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Migrants’ advocates struggle to confirm U.S. met deadline on to reunify families

Rights activists said on Friday they were struggling to find immigrant families to confirm the U.S. government had met a court deadline to reunite “eligible” parents and children who had been separated after illegally crossing the U.S.-Mexico border in recent months.

Some children arrived at remote immigration detention centers this week only to spend the night in a car in the parking lot awaiting the parent’s eventual release, immigration advocates and lawyers said.

Other children were sent to detention centers to meet their parents but were returned “in tears” to government shelters because of scheduling problems, said Michelle Brané of the Women’s Refugee Commission on call with reporters on Thursday.

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The parents and children were separated as part of U.S. President Donald Trump’s “zero tolerance” policy on illegal immigration. By the time Trump ordered a halt to separations in June following weeks of outrage at home and abroad, about 2,500 children had been separated.

The government said in a court filing on Thursday that it had reunited 1,442 children with their parents, meeting a July 26 deadline imposed by a federal judge in San Diego.

“The deadline is not the finish line,” said Efrén Olivares of the Texas Civil Rights Project. “The work is only beginning and it will take many months.”

He said his group represented 382 families, and only 110 were reunited with their children. Seven were deported without their child and the group was trying to determine the fate of 200 parents who were either released into the United States or deported, Olivares said.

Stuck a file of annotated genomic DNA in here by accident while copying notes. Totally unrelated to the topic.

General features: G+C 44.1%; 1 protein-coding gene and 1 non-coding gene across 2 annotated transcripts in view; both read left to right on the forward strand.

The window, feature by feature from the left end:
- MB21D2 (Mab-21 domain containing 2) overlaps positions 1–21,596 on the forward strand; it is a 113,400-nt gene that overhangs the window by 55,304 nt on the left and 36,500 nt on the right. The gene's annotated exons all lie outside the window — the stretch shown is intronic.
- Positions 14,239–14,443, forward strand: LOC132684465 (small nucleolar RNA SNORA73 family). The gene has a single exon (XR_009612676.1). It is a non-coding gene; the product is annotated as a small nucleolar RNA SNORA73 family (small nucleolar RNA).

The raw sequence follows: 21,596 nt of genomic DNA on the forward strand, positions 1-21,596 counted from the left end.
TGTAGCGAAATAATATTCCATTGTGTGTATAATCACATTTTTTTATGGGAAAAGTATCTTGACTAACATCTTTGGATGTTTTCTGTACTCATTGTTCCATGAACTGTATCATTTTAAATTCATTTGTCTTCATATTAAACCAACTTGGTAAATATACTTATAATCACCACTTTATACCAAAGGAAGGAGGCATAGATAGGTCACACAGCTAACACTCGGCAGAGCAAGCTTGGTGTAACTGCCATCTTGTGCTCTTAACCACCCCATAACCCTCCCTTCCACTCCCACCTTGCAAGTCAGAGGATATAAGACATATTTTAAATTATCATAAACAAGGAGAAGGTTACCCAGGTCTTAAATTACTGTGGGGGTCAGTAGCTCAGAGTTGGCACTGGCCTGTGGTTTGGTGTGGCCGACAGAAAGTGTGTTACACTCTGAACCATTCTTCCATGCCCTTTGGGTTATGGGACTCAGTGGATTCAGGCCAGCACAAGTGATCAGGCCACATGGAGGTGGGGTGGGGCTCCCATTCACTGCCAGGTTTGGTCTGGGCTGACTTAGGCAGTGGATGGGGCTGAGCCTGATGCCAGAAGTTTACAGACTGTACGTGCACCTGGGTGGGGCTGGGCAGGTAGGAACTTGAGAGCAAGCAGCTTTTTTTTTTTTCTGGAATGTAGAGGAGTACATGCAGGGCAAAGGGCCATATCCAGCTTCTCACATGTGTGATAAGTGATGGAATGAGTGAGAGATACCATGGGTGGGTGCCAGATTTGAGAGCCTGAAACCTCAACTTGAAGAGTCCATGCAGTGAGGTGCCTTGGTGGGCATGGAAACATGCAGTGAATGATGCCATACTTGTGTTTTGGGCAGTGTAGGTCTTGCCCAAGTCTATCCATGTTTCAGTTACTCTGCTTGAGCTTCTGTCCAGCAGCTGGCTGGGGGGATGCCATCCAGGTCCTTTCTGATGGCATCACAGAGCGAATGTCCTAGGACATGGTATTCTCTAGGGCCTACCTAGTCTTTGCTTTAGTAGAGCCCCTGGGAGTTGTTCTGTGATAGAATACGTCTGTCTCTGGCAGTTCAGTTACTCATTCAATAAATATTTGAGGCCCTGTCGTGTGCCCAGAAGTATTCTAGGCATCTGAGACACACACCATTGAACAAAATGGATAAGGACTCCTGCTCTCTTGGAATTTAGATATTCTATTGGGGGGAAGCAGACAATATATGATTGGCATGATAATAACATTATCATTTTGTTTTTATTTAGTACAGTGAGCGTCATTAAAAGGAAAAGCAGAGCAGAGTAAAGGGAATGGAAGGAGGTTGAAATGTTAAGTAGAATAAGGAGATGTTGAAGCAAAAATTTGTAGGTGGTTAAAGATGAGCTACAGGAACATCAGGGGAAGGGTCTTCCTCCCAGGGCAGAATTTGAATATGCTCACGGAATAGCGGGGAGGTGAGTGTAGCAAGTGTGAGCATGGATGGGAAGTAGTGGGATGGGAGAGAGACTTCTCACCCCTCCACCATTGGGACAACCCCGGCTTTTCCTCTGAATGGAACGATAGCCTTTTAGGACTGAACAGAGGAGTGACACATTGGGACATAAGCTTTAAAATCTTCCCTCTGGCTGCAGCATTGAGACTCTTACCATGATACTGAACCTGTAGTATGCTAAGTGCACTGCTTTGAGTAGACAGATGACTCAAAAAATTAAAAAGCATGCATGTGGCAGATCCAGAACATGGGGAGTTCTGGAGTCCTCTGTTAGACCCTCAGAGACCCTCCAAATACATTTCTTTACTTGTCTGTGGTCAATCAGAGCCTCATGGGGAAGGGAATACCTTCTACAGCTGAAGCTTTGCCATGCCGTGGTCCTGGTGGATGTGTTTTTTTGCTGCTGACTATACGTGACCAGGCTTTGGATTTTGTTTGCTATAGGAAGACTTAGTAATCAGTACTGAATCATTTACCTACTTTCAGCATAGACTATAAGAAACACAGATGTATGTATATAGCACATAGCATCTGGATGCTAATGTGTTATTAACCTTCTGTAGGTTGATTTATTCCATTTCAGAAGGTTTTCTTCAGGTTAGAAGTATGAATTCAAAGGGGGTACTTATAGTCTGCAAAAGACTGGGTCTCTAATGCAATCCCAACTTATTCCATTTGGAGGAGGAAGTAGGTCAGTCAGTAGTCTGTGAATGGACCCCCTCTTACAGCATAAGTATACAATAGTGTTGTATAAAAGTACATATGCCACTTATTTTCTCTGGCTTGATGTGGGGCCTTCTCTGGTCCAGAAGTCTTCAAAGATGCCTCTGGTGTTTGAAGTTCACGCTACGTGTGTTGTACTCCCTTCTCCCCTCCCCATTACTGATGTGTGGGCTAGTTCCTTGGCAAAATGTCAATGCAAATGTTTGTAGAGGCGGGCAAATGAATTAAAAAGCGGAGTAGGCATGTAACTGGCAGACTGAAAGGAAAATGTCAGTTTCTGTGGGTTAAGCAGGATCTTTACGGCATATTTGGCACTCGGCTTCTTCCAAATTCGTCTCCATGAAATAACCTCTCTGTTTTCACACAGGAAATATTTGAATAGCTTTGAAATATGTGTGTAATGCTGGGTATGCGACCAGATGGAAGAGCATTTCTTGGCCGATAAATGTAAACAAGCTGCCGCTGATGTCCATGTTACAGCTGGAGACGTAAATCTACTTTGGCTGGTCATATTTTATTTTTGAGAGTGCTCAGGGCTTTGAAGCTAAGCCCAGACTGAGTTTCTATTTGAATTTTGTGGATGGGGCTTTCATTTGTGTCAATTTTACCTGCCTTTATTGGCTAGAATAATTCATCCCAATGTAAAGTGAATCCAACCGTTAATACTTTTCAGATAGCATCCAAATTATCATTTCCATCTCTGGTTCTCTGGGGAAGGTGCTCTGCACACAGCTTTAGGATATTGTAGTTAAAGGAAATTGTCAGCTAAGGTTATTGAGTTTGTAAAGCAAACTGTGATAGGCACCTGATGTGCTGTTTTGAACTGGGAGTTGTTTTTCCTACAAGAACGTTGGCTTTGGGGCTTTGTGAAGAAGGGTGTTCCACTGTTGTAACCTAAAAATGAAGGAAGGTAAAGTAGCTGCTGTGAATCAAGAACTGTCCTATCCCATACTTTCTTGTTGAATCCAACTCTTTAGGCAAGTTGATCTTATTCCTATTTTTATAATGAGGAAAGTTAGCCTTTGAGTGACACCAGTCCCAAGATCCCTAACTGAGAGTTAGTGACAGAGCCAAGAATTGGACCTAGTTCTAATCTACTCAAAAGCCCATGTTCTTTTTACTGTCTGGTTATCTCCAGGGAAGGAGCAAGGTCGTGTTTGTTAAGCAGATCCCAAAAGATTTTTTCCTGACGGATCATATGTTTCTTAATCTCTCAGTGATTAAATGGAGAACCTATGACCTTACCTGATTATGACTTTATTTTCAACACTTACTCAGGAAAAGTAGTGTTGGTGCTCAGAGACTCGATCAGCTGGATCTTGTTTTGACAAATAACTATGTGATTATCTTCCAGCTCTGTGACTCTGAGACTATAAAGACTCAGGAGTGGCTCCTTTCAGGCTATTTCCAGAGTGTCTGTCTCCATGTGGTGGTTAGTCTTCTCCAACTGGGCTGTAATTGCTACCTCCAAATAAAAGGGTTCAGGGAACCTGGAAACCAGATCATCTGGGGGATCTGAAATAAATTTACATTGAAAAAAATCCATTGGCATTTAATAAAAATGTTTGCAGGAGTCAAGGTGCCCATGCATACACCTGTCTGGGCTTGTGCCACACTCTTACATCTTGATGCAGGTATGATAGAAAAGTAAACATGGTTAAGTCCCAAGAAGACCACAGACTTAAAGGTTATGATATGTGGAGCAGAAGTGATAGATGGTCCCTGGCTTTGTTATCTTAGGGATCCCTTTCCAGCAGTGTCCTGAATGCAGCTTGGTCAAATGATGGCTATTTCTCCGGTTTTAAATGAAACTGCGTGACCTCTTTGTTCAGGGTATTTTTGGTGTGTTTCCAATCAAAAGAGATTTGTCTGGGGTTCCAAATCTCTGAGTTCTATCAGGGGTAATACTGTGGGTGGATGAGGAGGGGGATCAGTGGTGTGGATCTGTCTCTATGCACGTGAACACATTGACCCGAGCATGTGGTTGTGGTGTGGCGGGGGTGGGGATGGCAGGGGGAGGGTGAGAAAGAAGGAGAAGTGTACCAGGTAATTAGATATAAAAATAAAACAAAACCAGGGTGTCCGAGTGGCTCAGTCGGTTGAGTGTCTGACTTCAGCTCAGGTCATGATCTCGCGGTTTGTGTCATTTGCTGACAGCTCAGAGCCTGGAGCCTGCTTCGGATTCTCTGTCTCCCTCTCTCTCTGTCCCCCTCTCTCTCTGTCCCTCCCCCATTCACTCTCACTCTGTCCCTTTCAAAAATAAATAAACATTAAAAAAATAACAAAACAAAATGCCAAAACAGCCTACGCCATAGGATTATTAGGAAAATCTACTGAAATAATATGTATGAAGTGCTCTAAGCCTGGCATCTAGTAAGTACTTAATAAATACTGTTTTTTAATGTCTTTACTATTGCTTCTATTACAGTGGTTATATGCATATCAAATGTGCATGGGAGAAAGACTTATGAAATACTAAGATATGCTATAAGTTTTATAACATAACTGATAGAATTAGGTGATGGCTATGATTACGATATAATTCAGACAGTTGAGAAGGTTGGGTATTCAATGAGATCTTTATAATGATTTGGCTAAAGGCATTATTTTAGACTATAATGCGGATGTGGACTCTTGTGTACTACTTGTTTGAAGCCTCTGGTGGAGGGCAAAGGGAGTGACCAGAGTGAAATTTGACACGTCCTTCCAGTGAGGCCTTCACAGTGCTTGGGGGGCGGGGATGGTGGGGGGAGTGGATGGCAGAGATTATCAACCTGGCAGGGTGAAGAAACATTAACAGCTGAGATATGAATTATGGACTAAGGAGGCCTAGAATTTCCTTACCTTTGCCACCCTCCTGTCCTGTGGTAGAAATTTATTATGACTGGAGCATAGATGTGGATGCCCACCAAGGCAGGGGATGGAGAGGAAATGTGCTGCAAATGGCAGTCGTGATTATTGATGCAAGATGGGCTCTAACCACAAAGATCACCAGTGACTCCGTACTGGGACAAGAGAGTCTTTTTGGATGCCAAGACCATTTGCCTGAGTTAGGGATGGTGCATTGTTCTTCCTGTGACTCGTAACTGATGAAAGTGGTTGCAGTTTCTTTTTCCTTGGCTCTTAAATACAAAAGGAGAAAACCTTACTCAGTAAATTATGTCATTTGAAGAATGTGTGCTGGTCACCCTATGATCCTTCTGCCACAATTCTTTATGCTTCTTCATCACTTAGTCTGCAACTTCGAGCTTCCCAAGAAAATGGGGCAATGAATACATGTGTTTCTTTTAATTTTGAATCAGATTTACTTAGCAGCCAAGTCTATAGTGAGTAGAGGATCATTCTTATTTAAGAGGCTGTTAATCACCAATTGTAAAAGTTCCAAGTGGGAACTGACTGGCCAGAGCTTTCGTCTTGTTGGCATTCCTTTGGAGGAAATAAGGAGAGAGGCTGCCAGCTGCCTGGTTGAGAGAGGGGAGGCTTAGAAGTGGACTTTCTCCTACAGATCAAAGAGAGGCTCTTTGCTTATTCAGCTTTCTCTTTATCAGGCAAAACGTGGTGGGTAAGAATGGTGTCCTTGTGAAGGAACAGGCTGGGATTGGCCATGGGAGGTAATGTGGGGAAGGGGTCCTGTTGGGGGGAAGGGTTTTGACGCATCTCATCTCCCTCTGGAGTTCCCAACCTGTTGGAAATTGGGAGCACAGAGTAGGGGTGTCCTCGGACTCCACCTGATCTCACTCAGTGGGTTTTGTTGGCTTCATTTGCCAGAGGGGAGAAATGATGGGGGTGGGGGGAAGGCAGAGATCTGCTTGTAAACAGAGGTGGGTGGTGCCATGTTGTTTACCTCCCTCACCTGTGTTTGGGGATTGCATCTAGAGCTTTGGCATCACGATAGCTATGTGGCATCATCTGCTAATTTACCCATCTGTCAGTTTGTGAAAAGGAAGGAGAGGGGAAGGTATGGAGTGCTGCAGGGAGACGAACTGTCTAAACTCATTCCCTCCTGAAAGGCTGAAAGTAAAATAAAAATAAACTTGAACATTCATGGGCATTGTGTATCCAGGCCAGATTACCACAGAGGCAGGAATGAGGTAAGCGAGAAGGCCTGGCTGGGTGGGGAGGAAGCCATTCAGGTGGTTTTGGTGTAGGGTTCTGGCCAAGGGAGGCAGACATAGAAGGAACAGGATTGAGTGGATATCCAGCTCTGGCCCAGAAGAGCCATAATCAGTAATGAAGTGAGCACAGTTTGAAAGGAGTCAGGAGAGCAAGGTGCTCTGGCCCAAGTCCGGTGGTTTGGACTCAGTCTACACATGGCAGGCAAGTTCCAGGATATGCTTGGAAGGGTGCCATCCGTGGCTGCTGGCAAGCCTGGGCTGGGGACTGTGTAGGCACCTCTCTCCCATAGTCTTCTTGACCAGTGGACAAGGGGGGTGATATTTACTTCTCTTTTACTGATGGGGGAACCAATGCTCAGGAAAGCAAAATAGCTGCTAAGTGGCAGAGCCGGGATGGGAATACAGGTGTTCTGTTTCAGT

The remaining 65 parents were still detained, without their child, Olivares said.

Not all parents, however, were deemed eligible for reunification, the U.S. government has said.

“As of Friday morning, the administration can confirm that we have reunified all eligible parents in ICE custody with children,” the Department of Homeland Security said in a statement.

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The government said 711 children remained separated because the parent waived reunification, was no longer in the country, or in some cases could not be found, which the government said excluded them from reunification.

Attorneys will likely address in a court hearing on Friday how to reunite children still separated from parents. More than half of the parents of those children are no longer in the United States, according to the government. Rights groups said they appear to have been deported without their children.

Non-profit groups were providing cash and transportation to help families get on their feet, Texas advocate Olivares said.

“The government has literally left these people to fend for themselves,” Olivares said on a call with reporters. “It confirms that when the government started separating families earlier this summer they didn’t have a plan to reunite them.”

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